Ford Says His Phone Is Blowing Up With Calls From Ontarians Checking In On Him
In true Canadian nature, it sounds like Ontarians are checking up on their leader. Premier Doug Ford gave a press briefing on Thursday, April 2, and ended it by revealing that he is currently fielding "hundreds and hundreds" of text messages and calls every day from concerned residents. He took the chance to thank everyone for reaching out during this difficult time and apologizes for not being able to answer.
As Ford gave updates on the COVID-19 situation in Ontario, he made sure to take the last few minutes of the briefing to thank those who have reached out to him and acknowledge the messages he's received.
"We pride ourselves, our family, my brother, myself on returning calls and somehow my number is out there and I'm getting hundreds and hundreds of messages and calls," Ford told reporters on Thursday.
As Premier of Ontario, dealing with a state of emergency and making sure residents are kept informed, it's hardly surprising the provincial PC leader hasn't found time to get back to people.
But he made sure to shout out the people who have been messaging him during his briefing.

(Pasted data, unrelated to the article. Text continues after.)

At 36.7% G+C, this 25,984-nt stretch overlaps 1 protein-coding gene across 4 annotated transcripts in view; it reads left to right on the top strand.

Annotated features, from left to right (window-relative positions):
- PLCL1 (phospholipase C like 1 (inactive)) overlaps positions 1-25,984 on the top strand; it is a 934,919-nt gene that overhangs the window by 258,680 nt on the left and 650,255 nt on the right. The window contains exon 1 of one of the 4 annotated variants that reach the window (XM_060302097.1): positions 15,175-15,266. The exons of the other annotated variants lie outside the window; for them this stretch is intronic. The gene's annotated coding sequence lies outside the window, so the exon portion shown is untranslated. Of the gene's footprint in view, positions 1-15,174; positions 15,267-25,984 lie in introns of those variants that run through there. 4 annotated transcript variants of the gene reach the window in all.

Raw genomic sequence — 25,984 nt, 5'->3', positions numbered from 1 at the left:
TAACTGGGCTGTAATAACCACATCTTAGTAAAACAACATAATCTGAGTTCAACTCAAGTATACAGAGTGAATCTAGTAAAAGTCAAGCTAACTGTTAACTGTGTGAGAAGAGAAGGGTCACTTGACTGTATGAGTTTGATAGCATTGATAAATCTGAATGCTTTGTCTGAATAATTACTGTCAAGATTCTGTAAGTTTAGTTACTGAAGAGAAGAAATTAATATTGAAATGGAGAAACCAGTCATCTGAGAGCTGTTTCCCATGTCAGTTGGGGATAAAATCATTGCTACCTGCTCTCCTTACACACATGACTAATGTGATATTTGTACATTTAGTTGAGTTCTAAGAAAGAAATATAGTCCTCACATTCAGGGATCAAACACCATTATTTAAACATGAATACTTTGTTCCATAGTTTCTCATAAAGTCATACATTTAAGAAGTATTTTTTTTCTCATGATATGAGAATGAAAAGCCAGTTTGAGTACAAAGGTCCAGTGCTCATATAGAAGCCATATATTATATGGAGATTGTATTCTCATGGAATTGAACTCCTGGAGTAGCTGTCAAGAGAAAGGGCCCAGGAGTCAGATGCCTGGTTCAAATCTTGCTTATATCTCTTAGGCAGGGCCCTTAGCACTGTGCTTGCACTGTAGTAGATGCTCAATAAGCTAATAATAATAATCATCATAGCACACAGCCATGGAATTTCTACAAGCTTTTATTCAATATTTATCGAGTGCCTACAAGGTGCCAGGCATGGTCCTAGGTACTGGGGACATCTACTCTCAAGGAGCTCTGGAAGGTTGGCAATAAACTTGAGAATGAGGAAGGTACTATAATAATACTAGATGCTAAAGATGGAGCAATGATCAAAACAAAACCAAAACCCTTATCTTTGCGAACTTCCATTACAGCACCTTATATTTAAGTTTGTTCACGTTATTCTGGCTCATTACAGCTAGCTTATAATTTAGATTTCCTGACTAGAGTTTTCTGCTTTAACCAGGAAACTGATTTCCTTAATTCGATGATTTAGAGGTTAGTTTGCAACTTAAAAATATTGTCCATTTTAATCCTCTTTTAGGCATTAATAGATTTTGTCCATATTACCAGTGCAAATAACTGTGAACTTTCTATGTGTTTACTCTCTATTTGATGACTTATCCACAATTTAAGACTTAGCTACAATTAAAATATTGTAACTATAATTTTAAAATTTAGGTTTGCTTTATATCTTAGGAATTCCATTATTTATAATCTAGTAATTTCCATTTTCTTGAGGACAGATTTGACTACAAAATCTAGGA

"I appreciate people calling to check up on myself and my family, we're so grateful. And I apologize if I can't get back to you, it's not personal because I pride myself on getting back. But I have to be focused 100% at this task, so please don't be offended," he added.
Ford's government efforts have been used to their fullest over the last couple of weeks, especially for shoppers looking to purchase their home necessities.
After firing up a site to call out "price gougers" in the province, the early response has been overwhelming with about 7,400 complaints.
And it seems Ford, along with thousands of restaurant owners in the province, is absolutely saddened by the news that many restaurants may never open their doors to the public again.
Around 300,000 food service workers are thought to have lost their jobs in Ontario.
And, with social distancing orders coming into play in the province, hopes of restaurant dining any time soon seem a far off wish.
Toronto is already taking strong measures to prevent others from disobeying social distancing rules like using giant cement blocks to prevent entry into several locations across the city.
Some stores in the 6ix are even boarding up their store windows, including the Eaton Centre.
Tomorrow, on Friday, Ford and Ontario staff will deliver their projections for where we go from here.